With the YA dystopian market so crowded, it can be difficult to find authors whose voice is truly their own. Everybody wants to be the next Hunger Games or Divergent that they fail to give readers anything new. Nede Rising, a new duology from Jess Corban, takes readers into a post-apocalyptic dystopia that’s different from anything you’ve ever seen. After reading book one back in January, I knew I had to talk to Jess about the novel and now that A Gentle Tyranny has released, I can share the conversation with you. Book two, A Brutal Justice, launches in August.
The Conversation | Jess Corban
Josh Olds: Let’s start with this. Can you can you give me and the listeners your elevator pitch for this book?
Jess Corban: I’d be happy to. Alright, well. About 40-50 years in the future, crimes against women get so bad that, for their own safety, women decide they have to do something. So they create a vaccine that inoculates baby boys against testosterone and create a society where women are safe and men are gentled to serve the good of Nede—the matriarchy that they create.
The story follows a 17-year-old girl, Raina Pierce, who is selected to compete for a chance to become the next matriarch. But as she gets closer to the heart of Nede, she discovers that their utopia isn’t all that she thought it was and has to decide whether her own safety and the safety of women is most important or whether to let men be men.
Josh Olds: YA dystopian fiction is a very crowded genre and your book does use a lot of common elements. Were you ever worried that your book would have trouble standing out amid all the other fiction that’s thrown out there?
Jess Corban: It’s a great question. And honestly, honestly, my greater fear was whether I could do the story justice, because I felt that concept—when I would share the concept with friends or family or industry professionals, they loved the concept of it, they felt it was very different. But being a first-time novelist, I wanted to know whether I could do it justice, whether I could write this story to a caliber and a level where I could bring it to life in the right way.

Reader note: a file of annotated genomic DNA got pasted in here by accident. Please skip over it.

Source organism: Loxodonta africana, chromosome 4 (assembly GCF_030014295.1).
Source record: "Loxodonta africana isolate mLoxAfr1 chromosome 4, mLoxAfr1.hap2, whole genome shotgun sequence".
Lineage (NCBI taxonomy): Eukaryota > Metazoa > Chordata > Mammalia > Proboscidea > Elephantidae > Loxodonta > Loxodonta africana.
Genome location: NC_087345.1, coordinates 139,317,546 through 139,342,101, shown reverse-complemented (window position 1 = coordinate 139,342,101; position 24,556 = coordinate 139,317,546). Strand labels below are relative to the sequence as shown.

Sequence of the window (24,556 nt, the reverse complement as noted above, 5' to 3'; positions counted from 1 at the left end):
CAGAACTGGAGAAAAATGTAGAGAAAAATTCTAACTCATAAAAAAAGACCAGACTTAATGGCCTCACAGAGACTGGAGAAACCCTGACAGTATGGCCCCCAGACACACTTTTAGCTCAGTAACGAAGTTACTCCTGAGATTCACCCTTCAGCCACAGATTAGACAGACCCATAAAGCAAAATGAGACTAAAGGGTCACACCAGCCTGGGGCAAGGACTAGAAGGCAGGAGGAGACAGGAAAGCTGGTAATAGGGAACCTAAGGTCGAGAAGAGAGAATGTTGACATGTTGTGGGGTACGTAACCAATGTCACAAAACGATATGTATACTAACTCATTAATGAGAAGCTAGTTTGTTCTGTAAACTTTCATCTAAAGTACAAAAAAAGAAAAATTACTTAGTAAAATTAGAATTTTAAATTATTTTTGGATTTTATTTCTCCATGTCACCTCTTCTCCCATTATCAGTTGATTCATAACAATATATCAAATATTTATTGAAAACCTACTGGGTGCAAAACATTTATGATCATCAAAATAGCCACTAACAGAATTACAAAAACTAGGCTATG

Having worked in nonfiction up to this point, I knew enough to know it was a big shift. And I needed to be able to do it. And in the in the time since writing or beginning this series, there have been obviously a lot more YA books that have come out. So maybe now I should worry about that question.
And I remember just asking the question, “What if we could do something about it? What would that look like?”
Josh Olds: Well, I don’t think you have anything to worry about because it really is that thematic element that made this book stand out…The hook is that in Nede—it’s a female-dominated culture. Where did this story come from? Like, what were your influences? For me, there were these hints of H.G. Wells’ The Time Machine.
Jess Corban: Oh, if I can be totally honest, and people might decide they don’t want to read the book when they hear this, but I had not read a lot of fiction before I started writing it…I wouldn’t read anything in the genre of which I was writing so as not to absorb it. And so it’s funny that people notice some similarities with The Hunger Games and Divergent, but I didn’t read those until my plot was pretty much set. So I think maybe there just is some cultural themes that are just in our minds already that kind of come out as we’re telling stories.
But the main influence on the story was honestly just a question. And I’ve heard that that’s where a lot of great stories begin is just with the asking a question. And I remember exactly where I was when I asked the question. And it was in the middle of a bunch of just a slew of news stories on human trafficking and crimes against women and the MeToo movement. And I remember just asking the question, “What if we could do something about it? What would that look like?” And I was in the shower, it’s were all great ideas come nice, long, hot shower. By the time I finished the shower, I had the idea for the for the story, but it took a year for me to have the courage to really take a step forward and start writing it. And then things just kind of flowed naturally out of that.
The Book | A Gentle Tyranny
What if women unraveled the evils of patriarchy?
With men safely “gentled” in a worldwide Liberation, the matriarchy of Nedé has risen from the ashes. Seventeen-year-old Reina Pierce has never given a thought to the Brutes of old. Itching to escape her mother’s finca–and desperate to keep her training and forbidden friendship a secret–her greatest worry is which Destiny she’ll choose on her next birthday. But when she’s selected as a candidate for the Succession instead, competing to become Nedé’s ninth Matriarch, she discovers their Eden has come at a cost she’s not sure she’s willing to pay.
Jess Corban’s debut novel presents a new twist to the dystopian genre, delivering heart-pounding action, thought-provoking revelations, and a setting as lush as the jungles of Central America.
The Author | Jess Corban
Jess Corban graduated college with a degree in Communications and, perhaps more instructive, thirteen stamps in her passport. After college, a chance interview at a small publisher for an even smaller position sparked a love for writing that turned into twelve nonfiction books (under various pseudonyms). Now Jess lives with her husband and two daughters in the Sierra Nevada Mountains of California, where she finds inspiration in a sky full of stars and hiking the Canyon of the Kings. A Gentle Tyranny is her debut novel. Connect with Jess at www.JessCorban.com.